P. David Pearson,
University of California,
Berkeley, and Virginia
Goatley, University of
Albany, authored the
In its July 2, 2013 blog post, the IRA Literacy Research Panel responds to the June 17, 2013 release of the controversial Teacher Prep Review by the National Council on Teacher Quality (NCTQ). Noting the methodological and conceptual flaws in the NCTQ report, as well as issues raised by NCTQ’s own Audit Committee, the IRA Literacy Research Panel asserts that the report “should never have seen the light of day.” However, the panel emphasized that NCTQ’s flawed methodology was not the focus of its own response.
Instead, the Literacy Research Panel stated that its purpose in commenting is “to look forward to what we can do as a profession, and as a nation, to improve teacher education.” Whether NCTQ could ever be joined in a common agenda, averred the panel, would necessarily depend on NCTQ’s willingness to reconsider its methodology and to expand the set of criteria and standards that it applies to teacher education program evaluation.
The panel’s response goes on to enumerate three distinct issues occasioned by the disconnect between the standards and methods of NCTQ and what literacy professionals know is effective for teacher education.
Standards of Accountability for Teacher Educators
With respect to the appropriate standards of accountability for teacher educators, the panel notes that NCTQ uses 17 standards to assess the quality of teacher education programs. Yet despite this apparent amplitude, there are conspicuous omissions of critical factors from the NCTQ perspective. The panel catalogues this deficit in detail, observing the NCTQ benchmark omits anything to do with speaking, listening, or writing, the role of text in discipline-based learning, diversity, instructional groups, motivation and engagement, and metacognition.
According to the panel, NCTQ adds to the confusion by not making clear how certain of its own standards apply to which programs, primary or secondary. Moreover, the panel zeroes in on NCTQ’s use of the so-called “five pillars” in the report of the National Reading Panel (NRP) as a standard for ranking teacher prep schools. While acknowledging that these topics are critical, the Literacy Research Panel notes that the five pillars are, in themselves, “by no means sufficient.” Indeed, the panel cites language from the NRP itself for the proposition that the five pillars are not exhaustive of what prospective teachers need to learn.
Stakeholders in Improving Teacher Education
The Literacy Research panel also takes issue with the tacit assumption of the Teacher Prep Review that, until publication of this report, no one else connected with teacher education research and development “was concerned enough about the quality of teacher education to worry about its improvement.” Nor, as the panel observes, is there “any attempt to review the knowledge base in teacher education.” The panel summarizes well known resources and databases that the NCTQ vetting team might have consulted, but did not do so.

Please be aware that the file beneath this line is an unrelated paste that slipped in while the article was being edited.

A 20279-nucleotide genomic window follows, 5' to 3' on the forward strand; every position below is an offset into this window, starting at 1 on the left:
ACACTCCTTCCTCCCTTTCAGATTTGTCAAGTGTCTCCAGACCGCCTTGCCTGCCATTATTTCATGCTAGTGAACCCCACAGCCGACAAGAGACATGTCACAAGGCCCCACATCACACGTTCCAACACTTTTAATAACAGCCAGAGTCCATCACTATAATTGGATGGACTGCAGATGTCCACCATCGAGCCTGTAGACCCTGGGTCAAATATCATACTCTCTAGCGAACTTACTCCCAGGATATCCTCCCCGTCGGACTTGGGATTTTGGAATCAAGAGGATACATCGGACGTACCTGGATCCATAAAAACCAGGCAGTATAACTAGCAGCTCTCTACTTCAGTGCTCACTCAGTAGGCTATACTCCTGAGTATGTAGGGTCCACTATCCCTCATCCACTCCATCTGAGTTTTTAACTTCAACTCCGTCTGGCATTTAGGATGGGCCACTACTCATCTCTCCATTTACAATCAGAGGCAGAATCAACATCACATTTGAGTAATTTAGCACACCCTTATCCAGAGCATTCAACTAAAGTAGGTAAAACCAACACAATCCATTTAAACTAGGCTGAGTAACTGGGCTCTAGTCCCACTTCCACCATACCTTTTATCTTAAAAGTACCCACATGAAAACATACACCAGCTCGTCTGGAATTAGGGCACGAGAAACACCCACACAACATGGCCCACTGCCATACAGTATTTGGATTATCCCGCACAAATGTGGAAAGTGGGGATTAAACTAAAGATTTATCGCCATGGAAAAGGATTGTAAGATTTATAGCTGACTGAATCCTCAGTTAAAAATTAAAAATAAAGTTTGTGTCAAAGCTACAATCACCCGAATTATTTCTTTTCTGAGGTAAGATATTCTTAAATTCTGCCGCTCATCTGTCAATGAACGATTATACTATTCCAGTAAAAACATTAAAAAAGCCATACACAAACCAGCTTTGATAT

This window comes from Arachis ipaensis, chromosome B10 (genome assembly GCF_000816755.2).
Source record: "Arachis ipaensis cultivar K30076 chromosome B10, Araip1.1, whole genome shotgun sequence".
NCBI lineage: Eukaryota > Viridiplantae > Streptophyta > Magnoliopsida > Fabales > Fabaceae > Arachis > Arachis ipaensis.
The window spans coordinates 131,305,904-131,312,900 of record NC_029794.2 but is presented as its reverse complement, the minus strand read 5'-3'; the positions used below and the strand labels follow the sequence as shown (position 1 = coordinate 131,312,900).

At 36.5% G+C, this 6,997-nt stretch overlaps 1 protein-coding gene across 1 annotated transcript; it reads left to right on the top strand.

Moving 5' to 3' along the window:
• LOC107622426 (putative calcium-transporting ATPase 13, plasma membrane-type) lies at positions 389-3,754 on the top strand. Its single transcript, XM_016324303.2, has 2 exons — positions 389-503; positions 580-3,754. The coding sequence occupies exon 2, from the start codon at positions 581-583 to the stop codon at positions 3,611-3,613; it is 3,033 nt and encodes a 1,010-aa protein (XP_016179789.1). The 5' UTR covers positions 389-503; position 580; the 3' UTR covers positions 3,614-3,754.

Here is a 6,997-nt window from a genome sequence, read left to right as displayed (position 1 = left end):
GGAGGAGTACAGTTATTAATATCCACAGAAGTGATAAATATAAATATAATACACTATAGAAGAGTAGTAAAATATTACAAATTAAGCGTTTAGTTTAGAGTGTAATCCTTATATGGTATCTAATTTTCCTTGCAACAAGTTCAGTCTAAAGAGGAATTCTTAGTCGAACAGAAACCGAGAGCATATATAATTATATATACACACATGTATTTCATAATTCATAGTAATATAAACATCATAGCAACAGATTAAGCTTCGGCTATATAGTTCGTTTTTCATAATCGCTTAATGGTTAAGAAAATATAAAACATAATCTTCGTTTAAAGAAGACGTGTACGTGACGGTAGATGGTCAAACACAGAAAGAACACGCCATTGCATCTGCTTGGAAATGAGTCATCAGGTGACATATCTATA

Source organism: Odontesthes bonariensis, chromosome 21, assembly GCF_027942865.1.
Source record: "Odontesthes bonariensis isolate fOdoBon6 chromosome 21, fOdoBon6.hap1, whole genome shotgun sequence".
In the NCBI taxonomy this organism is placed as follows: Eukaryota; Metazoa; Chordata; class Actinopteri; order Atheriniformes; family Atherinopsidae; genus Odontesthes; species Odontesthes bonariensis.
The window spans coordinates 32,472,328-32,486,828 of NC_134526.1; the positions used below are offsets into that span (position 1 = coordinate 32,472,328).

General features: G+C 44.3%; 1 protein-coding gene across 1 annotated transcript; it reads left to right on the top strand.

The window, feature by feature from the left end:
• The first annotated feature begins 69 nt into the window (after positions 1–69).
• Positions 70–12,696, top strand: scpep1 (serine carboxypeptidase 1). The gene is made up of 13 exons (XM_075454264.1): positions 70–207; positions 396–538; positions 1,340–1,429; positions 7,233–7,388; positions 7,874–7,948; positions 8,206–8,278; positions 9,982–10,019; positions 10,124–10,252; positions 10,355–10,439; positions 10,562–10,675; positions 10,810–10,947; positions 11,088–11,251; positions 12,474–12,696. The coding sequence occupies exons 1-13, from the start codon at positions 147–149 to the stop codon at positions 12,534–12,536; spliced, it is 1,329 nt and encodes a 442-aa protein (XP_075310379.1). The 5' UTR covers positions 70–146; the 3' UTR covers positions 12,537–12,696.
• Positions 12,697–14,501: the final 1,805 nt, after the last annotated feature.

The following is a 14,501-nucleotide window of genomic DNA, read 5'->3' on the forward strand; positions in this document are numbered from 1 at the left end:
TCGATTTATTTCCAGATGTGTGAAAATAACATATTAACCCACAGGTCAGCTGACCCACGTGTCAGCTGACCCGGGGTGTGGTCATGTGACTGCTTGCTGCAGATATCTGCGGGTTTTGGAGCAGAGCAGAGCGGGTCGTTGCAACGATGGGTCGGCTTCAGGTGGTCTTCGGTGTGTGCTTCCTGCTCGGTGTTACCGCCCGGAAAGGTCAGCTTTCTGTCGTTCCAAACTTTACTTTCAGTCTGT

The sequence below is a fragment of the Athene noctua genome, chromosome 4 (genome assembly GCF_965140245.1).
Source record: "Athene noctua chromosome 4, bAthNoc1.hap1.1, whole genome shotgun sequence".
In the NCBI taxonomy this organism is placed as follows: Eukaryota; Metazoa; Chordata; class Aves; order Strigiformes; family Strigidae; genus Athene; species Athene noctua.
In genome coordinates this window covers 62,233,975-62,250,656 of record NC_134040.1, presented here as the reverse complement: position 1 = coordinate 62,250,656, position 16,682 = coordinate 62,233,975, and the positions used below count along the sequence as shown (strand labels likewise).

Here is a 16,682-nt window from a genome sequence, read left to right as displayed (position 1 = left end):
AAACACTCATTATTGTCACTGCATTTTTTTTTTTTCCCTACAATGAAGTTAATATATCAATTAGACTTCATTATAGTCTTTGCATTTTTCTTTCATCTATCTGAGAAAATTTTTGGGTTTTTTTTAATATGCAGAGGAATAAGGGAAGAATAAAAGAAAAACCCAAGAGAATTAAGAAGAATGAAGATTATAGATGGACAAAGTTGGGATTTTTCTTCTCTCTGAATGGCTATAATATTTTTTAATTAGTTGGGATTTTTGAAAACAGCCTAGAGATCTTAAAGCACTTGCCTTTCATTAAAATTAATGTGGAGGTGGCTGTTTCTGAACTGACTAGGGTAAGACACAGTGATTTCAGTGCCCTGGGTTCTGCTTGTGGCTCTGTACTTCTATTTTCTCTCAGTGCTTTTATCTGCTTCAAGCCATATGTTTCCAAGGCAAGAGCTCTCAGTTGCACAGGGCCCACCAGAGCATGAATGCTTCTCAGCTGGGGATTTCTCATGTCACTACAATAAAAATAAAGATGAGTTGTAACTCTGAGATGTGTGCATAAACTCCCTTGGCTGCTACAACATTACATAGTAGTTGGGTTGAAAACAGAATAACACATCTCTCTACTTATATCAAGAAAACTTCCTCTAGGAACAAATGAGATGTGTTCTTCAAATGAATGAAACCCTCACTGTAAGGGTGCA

This deficit is especially puzzling with respect to IRA itself. As the panel makes clear, “IRA has a long history of providing leadership in teacher education, with multiple efforts in the last decade.” Examples cited by the panel include: IRA Standards for Reading Professionals – Revised 2010; IRA Involvement with Teacher Education Accreditation, Position Papers, and Research Reports; Prepared to Make a Difference (2003); and IRA Certification of Distinction for the Reading Preparation of Elementary and Secondary Teachers. These resources cover many of the substantive program standards espoused in the NCTQ report.
Common Goals for Improvement of Teacher Education
The Literacy Research Panel also takes strong exception to NCTQ’s privileging of training over preparation in the education of prospective teachers, valuing generalized technical skill over situated and highly contextualized knowledge. As the panel states, “implicit in this choice is the assumption that teaching is more a trade than a profession.” With this proposition the panel could not disagree more, explaining the difference as follows: “For the trainer, the knowledge is a recipe or routine to be enacted faithfully; for the educator, it is significant information that guides practice in concert with multiple related pieces of research-based knowledge.”
In concluding its response, the panel challenges NCTQ’s bona fides as a stakeholder in the cause of improving education, urging NCTQ to reject “the current strategy of trying to shame programs into compliance by subjecting their practices to an unprofessional evaluation and holding superficial records up to public ridicule.” The best path forward, the panel opines, would be for NCTQ “to join those of us who have labored in the field for decades to promote improvement through research, researched-based practice, and exemplary programs.”
P. David Pearson, University of California, Berkeley, and Virginia Goatley, University of Albany, authored the response, with contributions from Karen Wixson, University of North Carolina, Greensboro; Peter Afflerbach, University of Maryland; Gloria Ladson-Billings, University of Wisconsin-Madison; Catherine Snow, Harvard Graduate School of Education; and William Teale, University of Illinois, Chicago.